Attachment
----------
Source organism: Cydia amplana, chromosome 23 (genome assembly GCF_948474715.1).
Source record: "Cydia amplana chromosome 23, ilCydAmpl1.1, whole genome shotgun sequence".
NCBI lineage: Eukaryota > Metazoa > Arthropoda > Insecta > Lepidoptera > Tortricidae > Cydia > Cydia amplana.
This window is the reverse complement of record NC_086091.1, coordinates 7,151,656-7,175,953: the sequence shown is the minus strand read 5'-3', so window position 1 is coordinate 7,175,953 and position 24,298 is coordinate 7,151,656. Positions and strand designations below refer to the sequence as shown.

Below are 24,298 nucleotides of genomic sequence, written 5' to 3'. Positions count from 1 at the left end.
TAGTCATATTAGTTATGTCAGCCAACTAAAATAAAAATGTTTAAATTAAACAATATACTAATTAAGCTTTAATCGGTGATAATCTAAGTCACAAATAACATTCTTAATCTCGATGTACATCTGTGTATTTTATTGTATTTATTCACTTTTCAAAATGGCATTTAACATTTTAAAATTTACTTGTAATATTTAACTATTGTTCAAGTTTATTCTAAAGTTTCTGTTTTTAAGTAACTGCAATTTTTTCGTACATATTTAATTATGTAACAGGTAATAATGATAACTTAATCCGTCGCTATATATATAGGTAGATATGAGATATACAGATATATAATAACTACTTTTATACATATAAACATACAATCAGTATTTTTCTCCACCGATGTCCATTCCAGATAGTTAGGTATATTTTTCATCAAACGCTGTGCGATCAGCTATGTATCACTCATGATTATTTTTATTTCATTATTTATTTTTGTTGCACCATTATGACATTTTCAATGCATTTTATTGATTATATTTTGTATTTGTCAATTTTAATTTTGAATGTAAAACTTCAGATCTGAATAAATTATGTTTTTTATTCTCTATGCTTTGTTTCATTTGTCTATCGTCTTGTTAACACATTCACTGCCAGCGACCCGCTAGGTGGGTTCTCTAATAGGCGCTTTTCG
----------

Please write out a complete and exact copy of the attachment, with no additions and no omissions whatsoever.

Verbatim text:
Source organism: Cydia amplana, chromosome 23 (genome assembly GCF_948474715.1).
Source record: "Cydia amplana chromosome 23, ilCydAmpl1.1, whole genome shotgun sequence".
NCBI lineage: Eukaryota > Metazoa > Arthropoda > Insecta > Lepidoptera > Tortricidae > Cydia > Cydia amplana.
This window is the reverse complement of record NC_086091.1, coordinates 7,151,656-7,175,953: the sequence shown is the minus strand read 5'-3', so window position 1 is coordinate 7,175,953 and position 24,298 is coordinate 7,151,656. Positions and strand designations below refer to the sequence as shown.

Below are 24,298 nucleotides of genomic sequence, written 5' to 3'. Positions count from 1 at the left end.
TAGTCATATTAGTTATGTCAGCCAACTAAAATAAAAATGTTTAAATTAAACAATATACTAATTAAGCTTTAATCGGTGATAATCTAAGTCACAAATAACATTCTTAATCTCGATGTACATCTGTGTATTTTATTGTATTTATTCACTTTTCAAAATGGCATTTAACATTTTAAAATTTACTTGTAATATTTAACTATTGTTCAAGTTTATTCTAAAGTTTCTGTTTTTAAGTAACTGCAATTTTTTCGTACATATTTAATTATGTAACAGGTAATAATGATAACTTAATCCGTCGCTATATATATAGGTAGATATGAGATATACAGATATATAATAACTACTTTTATACATATAAACATACAATCAGTATTTTTCTCCACCGATGTCCATTCCAGATAGTTAGGTATATTTTTCATCAAACGCTGTGCGATCAGCTATGTATCACTCATGATTATTTTTATTTCATTATTTATTTTTGTTGCACCATTATGACATTTTCAATGCATTTTATTGATTATATTTTGTATTTGTCAATTTTAATTTTGAATGTAAAACTTCAGATCTGAATAAATTATGTTTTTTATTCTCTATGCTTTGTTTCATTTGTCTATCGTCTTGTTAACACATTCACTGCCAGCGACCCGCTAGGTGGGTTCTCTAATAGGCGCTTTTCG